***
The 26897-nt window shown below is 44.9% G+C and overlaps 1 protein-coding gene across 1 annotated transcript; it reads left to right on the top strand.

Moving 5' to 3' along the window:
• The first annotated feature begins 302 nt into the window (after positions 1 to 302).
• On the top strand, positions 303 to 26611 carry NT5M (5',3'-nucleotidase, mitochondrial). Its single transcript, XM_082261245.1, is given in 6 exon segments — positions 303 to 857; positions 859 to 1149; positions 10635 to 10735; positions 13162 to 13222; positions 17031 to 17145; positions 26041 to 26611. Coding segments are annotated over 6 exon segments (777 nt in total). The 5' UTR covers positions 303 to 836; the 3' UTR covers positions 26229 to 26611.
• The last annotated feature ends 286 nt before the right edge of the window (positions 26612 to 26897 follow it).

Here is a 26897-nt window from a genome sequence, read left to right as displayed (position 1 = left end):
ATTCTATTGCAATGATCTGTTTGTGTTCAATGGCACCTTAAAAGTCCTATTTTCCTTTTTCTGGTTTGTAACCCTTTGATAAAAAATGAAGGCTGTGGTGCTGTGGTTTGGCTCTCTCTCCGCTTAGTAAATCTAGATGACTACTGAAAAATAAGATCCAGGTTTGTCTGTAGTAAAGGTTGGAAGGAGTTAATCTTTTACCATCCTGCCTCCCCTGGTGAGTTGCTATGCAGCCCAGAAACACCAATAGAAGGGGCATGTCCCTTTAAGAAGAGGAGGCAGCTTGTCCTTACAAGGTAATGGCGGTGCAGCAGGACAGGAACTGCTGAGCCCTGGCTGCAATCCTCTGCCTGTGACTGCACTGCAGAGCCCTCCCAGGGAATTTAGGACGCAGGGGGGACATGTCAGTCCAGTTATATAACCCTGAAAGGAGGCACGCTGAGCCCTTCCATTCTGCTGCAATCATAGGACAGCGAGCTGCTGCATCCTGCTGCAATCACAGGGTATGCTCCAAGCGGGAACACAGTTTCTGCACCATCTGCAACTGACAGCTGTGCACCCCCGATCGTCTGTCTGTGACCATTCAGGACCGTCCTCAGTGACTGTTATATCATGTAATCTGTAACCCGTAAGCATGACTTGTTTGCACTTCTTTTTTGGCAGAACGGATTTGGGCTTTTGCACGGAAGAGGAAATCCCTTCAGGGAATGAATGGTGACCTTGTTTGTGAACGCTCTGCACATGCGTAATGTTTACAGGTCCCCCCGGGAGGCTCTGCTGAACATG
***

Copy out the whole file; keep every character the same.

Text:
The 26897-nt window shown below is 44.9% G+C and overlaps 1 protein-coding gene across 1 annotated transcript; it reads left to right on the top strand.

Moving 5' to 3' along the window:
• The first annotated feature begins 302 nt into the window (after positions 1 to 302).
• On the top strand, positions 303 to 26611 carry NT5M (5',3'-nucleotidase, mitochondrial). Its single transcript, XM_082261245.1, is given in 6 exon segments — positions 303 to 857; positions 859 to 1149; positions 10635 to 10735; positions 13162 to 13222; positions 17031 to 17145; positions 26041 to 26611. Coding segments are annotated over 6 exon segments (777 nt in total). The 5' UTR covers positions 303 to 836; the 3' UTR covers positions 26229 to 26611.
• The last annotated feature ends 286 nt before the right edge of the window (positions 26612 to 26897 follow it).

Here is a 26897-nt window from a genome sequence, read left to right as displayed (position 1 = left end):
ATTCTATTGCAATGATCTGTTTGTGTTCAATGGCACCTTAAAAGTCCTATTTTCCTTTTTCTGGTTTGTAACCCTTTGATAAAAAATGAAGGCTGTGGTGCTGTGGTTTGGCTCTCTCTCCGCTTAGTAAATCTAGATGACTACTGAAAAATAAGATCCAGGTTTGTCTGTAGTAAAGGTTGGAAGGAGTTAATCTTTTACCATCCTGCCTCCCCTGGTGAGTTGCTATGCAGCCCAGAAACACCAATAGAAGGGGCATGTCCCTTTAAGAAGAGGAGGCAGCTTGTCCTTACAAGGTAATGGCGGTGCAGCAGGACAGGAACTGCTGAGCCCTGGCTGCAATCCTCTGCCTGTGACTGCACTGCAGAGCCCTCCCAGGGAATTTAGGACGCAGGGGGGACATGTCAGTCCAGTTATATAACCCTGAAAGGAGGCACGCTGAGCCCTTCCATTCTGCTGCAATCATAGGACAGCGAGCTGCTGCATCCTGCTGCAATCACAGGGTATGCTCCAAGCGGGAACACAGTTTCTGCACCATCTGCAACTGACAGCTGTGCACCCCCGATCGTCTGTCTGTGACCATTCAGGACCGTCCTCAGTGACTGTTATATCATGTAATCTGTAACCCGTAAGCATGACTTGTTTGCACTTCTTTTTTGGCAGAACGGATTTGGGCTTTTGCACGGAAGAGGAAATCCCTTCAGGGAATGAATGGTGACCTTGTTTGTGAACGCTCTGCACATGCGTAATGTTTACAGGTCCCCCCGGGAGGCTCTGCTGAACATG